Etymology
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sultan (n.)

1550s, from French sultan "ruler of Turkey" (16c.), ultimately from Arabic (Semitic) sultan "ruler, prince, monarch, king, queen," originally "power, dominion." According to Klein's sources, this is from Aramaic shultana "power," from shelet "have power." Earlier English word was soldan, soudan (c. 1300), used indiscriminately of Muslim rulers and sovereigns, from Old French souldan, soudan, from Medieval Latin sultanus. Related: Sultanic.

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sultana (n.)
wife, mother, daughter, or concubine of a sultan, 1580s, from Italian sultana, fem. of sultano (see sultan). Middle English had soudanesse "sultaness" (late 14c.).
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fez (n.)
1802, from French fez, from Turkish fes, probably ultimately from Fez, the city in Morocco, where this type of tasseled cap was principally made. Made part of the Turkish official dress by sultan Mahmud II.
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Saladin 

Sultan of Egypt and Syria from 1174-93, target of the Third Crusade (1189-1192); in full Salah-ad-din Yusuf ibn-Ayyub (1137-1193).

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Afghan 
name of the people of Afghanistan, 1784, properly only the Durani Afghans; of uncertain origin. The name is first attested in Arabic in al-'Utbi's "History of Sultan Mahmud" written c.1030 C.E. and was in use in India from 13c. Old Afghan chronicles trace the name to a legendary Afghana, son of Jeremiah, son of Israelite King Saul, from whom they claimed descent. In English, attested from 1833 as a type of blanket or wrap short for Afghan shawl); 1877 as a type of carpet; 1895 as a breed of hunting dog; 1973 as a style of sheepskin coat.
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seraglio (n.)

1580s, in reference to Muslim lands, "the part of the dwelling where the women are secluded," also the name of a former palace of the sultan in Istanbul, which contained his harem; from Italian seraglio, alteration of Turkish saray "palace, court," from Persian sara'i "palace, inn." This is from the Iranian base *thraya- "to protect" (source also of Avestan thrayeinti "they protect"), from PIE *tra-, a variant form of the root *tere- (2) "cross over, pass through, overcome."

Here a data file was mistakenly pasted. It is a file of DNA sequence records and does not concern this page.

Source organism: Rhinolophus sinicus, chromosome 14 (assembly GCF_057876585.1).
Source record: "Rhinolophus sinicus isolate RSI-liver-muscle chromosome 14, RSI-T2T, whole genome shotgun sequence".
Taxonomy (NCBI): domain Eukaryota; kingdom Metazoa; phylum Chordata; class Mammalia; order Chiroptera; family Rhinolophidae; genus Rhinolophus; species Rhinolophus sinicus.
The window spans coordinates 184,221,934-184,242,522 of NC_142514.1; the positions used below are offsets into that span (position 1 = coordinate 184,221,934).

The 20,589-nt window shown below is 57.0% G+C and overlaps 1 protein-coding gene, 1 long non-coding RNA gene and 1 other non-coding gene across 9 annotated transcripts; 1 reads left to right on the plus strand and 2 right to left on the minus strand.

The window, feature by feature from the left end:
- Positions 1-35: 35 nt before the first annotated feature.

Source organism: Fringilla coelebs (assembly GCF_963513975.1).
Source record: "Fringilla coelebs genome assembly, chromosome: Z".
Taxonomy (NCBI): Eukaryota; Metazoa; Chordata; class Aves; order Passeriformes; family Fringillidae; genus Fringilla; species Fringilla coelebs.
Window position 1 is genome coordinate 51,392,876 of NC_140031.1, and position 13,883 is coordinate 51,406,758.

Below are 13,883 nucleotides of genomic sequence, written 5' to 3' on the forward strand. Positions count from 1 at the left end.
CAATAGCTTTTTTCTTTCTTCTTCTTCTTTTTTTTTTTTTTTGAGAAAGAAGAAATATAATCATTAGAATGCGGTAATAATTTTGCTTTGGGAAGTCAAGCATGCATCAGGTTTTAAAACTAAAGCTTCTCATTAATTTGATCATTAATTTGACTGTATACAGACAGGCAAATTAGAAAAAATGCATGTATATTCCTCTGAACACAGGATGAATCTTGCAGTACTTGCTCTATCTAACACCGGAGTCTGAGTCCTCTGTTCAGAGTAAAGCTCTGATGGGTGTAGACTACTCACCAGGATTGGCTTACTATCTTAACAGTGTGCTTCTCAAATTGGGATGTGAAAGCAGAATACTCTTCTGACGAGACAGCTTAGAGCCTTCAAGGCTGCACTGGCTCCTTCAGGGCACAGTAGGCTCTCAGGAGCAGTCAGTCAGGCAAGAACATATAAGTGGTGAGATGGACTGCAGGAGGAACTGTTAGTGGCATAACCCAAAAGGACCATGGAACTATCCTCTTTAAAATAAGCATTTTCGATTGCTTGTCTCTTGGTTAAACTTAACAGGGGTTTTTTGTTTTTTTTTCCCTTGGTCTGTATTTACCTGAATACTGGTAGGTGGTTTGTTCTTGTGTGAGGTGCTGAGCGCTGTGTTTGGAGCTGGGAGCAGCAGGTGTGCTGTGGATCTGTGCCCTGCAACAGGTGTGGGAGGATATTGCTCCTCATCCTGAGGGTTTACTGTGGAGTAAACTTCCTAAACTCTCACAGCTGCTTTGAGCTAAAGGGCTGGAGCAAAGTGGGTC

The Italian word probably reflects folk etymology influence of serraglio "enclosure, cage," from Medieval Latin serraculum "bung, stopper" (see serried). Sometimes in English in early use serail, via French sérail, which is from the Italian word. The meaning "inmates of a harem" is attested by 1630s.

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Turk (n.)
c. 1300, from French Turc, from Medieval Latin Turcus, from Byzantine Greek Tourkos, Persian turk, a national name, of unknown origin. Said to mean "strength" in Turkish. Compare Chinese tu-kin, recorded from c. 177 B.C.E. as the name of a people living south of the Altai Mountains (identified by some with the Huns). In Persian, turk, in addition to the national name, also could mean "a beautiful youth," "a barbarian," "a robber."

In English, the Ottoman sultan was the Grand Turk (late 15c.), and the Turk was used collectively for the Turkish people or for Ottoman power (late 15c.). From 14c. and especially 16c.-18c. Turk could mean "a Muslim," reflecting the Turkish political power's status in the Western mind as the Muslim nation par excellence. Hence Turkery "Islam" (1580s); turn Turk "convert to Islam."

Meaning "person of Irish descent" is first recorded 1914 in U.S., apparently originating among Irish-Americans; of unknown origin (Irish torc "boar, hog" has been suggested). Young Turk (1908) was a member of an early 20c. political group in the Ottoman Empire that sought rejuvenation of the Turkish nation. Turkish bath is attested from 1640s; Turkish delight from 1877.
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